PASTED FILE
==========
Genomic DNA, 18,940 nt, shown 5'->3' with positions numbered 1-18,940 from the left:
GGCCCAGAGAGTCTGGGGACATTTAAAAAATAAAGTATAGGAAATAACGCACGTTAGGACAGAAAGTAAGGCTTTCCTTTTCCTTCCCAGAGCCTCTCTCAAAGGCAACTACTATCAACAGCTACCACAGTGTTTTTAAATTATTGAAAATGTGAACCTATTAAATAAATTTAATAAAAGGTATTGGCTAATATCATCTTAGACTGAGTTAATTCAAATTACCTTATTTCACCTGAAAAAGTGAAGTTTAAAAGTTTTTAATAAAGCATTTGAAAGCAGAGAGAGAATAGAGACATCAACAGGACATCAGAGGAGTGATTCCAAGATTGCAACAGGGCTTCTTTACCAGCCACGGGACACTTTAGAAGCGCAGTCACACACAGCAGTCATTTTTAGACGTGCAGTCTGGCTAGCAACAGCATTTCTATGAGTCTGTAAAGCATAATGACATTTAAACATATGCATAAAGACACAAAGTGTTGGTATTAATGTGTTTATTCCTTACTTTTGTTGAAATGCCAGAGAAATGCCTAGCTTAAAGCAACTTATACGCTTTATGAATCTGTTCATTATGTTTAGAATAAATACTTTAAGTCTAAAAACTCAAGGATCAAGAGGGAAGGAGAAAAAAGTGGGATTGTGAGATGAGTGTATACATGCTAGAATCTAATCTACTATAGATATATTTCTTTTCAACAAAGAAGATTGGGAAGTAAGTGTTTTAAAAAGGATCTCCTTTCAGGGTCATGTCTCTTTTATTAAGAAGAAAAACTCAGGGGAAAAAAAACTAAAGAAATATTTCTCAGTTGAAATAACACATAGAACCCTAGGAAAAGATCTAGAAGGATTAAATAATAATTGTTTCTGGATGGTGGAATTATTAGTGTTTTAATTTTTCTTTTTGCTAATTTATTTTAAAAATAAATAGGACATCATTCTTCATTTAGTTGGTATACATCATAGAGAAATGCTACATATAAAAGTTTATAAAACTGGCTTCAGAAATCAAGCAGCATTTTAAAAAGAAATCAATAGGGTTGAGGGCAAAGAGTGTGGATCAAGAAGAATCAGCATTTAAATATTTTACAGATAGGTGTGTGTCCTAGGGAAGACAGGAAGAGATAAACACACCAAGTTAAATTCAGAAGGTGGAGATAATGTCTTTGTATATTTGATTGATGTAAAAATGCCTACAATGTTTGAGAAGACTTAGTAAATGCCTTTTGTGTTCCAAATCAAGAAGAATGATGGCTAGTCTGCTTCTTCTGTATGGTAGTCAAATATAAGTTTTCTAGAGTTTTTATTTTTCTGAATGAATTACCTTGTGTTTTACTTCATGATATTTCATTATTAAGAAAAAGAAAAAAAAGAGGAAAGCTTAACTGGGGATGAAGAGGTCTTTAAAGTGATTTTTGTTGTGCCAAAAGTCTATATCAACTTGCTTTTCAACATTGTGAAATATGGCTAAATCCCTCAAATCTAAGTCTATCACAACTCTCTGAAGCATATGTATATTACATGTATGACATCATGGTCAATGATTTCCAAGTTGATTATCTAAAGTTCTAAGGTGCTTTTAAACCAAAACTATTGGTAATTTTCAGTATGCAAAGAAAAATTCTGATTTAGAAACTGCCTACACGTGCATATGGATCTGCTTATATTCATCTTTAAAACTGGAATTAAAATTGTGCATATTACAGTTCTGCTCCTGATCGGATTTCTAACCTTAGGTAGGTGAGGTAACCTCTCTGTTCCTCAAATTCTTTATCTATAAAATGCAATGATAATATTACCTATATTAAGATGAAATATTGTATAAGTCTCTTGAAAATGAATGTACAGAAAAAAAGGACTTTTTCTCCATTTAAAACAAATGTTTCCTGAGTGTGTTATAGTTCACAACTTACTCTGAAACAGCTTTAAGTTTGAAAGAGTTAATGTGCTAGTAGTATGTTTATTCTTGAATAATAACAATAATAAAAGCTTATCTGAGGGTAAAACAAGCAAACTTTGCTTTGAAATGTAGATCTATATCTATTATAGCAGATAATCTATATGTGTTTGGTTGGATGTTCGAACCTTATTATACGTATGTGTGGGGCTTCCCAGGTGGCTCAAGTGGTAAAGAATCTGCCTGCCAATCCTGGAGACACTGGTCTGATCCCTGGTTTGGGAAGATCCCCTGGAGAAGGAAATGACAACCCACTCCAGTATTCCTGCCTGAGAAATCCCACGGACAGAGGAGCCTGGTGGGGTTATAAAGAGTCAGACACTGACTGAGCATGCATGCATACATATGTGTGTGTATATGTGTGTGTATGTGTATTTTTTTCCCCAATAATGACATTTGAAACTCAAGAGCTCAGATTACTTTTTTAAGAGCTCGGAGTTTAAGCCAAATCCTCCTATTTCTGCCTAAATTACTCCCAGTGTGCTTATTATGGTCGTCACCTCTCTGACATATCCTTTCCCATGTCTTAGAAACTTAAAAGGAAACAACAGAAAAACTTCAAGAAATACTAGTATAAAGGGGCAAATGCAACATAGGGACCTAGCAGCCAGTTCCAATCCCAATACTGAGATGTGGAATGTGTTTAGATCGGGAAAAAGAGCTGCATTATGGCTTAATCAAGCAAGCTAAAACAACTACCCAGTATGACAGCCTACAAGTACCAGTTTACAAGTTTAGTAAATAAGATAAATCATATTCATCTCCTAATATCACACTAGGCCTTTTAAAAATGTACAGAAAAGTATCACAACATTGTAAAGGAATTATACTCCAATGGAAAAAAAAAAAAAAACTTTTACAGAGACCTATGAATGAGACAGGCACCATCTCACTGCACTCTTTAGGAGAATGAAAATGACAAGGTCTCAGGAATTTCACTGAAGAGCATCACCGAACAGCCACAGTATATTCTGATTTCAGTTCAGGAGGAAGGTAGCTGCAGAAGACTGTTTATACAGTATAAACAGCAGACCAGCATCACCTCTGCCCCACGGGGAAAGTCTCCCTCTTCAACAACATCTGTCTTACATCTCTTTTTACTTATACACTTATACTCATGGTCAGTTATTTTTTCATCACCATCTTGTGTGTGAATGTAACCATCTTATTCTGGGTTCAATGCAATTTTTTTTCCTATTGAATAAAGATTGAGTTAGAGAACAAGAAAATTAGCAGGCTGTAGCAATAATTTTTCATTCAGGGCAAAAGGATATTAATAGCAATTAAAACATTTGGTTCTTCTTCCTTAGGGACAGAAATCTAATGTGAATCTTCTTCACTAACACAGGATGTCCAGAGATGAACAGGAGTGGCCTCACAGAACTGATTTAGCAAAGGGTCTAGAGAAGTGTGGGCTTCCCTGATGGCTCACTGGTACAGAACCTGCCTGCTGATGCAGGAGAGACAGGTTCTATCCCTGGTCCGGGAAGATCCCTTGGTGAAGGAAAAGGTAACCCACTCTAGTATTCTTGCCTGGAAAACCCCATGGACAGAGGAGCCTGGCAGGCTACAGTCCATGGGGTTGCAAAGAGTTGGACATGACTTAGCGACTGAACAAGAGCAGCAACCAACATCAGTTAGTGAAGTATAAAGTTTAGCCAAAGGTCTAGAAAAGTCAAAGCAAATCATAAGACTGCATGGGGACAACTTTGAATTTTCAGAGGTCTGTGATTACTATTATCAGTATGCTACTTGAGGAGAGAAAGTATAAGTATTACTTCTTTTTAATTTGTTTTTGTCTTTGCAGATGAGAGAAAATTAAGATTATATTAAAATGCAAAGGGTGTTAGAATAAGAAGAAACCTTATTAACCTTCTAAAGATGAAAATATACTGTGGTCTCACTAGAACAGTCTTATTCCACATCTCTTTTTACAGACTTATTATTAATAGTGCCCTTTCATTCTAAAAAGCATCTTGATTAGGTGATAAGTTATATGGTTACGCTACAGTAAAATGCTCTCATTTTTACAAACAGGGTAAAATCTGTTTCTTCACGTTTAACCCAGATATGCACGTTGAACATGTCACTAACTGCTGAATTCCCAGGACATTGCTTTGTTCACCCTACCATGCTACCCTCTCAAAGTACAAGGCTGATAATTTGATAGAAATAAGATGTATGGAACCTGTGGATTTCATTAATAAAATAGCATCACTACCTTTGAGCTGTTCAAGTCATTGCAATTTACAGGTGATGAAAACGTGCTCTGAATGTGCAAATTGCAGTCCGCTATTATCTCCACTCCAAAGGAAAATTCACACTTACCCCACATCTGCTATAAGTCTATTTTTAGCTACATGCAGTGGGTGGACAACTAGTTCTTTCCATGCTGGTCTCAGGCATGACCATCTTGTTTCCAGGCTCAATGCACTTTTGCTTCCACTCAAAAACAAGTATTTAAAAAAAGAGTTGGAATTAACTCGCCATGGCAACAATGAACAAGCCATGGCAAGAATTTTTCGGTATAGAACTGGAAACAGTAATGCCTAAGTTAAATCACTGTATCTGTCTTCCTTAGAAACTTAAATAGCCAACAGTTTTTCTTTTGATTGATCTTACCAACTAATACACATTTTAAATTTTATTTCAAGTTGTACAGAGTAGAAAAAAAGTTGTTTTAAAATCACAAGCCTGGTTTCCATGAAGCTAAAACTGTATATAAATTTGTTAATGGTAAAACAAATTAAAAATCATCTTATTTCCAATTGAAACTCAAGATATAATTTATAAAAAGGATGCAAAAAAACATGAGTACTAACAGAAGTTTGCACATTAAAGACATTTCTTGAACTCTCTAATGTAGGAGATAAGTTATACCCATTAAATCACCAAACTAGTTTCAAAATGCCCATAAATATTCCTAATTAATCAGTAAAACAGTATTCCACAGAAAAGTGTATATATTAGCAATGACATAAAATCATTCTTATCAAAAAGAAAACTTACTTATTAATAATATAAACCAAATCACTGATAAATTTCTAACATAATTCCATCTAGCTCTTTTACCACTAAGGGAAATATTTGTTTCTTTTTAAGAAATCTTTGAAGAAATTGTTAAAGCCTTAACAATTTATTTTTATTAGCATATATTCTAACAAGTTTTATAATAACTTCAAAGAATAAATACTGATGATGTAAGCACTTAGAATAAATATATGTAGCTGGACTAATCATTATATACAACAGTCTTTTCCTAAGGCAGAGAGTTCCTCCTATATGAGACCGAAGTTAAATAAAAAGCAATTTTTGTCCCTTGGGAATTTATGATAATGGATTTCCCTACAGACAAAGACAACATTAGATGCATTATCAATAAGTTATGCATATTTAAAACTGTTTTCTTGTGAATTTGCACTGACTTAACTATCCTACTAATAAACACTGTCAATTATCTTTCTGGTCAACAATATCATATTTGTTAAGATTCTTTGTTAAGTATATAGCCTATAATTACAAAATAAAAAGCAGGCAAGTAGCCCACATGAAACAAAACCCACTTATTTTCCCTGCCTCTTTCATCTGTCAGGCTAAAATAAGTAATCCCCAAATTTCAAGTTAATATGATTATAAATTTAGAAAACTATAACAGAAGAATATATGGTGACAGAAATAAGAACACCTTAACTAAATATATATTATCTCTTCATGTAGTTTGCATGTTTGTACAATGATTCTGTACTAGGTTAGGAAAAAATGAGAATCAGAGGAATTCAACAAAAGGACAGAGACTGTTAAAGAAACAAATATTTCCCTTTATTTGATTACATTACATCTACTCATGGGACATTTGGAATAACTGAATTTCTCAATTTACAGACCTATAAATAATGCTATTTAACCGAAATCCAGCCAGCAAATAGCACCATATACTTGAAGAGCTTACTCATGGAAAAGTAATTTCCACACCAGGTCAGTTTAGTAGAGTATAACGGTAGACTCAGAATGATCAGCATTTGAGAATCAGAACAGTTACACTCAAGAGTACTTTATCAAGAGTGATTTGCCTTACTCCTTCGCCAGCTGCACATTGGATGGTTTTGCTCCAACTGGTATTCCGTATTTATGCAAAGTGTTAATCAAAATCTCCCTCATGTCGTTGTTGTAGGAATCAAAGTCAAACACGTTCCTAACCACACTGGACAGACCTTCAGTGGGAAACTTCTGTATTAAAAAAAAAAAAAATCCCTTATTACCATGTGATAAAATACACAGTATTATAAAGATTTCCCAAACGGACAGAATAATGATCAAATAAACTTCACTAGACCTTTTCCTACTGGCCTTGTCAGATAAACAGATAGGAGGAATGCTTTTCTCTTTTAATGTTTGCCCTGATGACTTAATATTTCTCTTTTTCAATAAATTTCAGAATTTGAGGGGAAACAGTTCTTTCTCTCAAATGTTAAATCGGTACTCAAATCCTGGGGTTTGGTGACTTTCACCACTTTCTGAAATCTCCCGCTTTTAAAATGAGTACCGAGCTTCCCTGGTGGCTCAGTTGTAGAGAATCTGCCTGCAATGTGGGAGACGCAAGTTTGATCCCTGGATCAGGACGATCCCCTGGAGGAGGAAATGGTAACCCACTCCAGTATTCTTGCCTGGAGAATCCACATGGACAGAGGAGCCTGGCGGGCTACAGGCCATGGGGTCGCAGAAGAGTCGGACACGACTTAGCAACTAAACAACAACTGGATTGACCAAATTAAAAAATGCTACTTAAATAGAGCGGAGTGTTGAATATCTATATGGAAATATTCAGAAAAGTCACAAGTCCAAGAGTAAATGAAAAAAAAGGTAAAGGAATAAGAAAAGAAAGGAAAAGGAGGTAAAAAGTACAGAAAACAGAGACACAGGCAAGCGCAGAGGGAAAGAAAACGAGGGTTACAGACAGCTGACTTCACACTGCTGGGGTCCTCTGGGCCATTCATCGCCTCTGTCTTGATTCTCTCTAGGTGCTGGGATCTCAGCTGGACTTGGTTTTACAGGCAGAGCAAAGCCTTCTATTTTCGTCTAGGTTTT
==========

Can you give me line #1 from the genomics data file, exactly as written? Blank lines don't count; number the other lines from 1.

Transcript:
Genomic DNA, 18,940 nt, shown 5'->3' with positions numbered 1-18,940 from the left: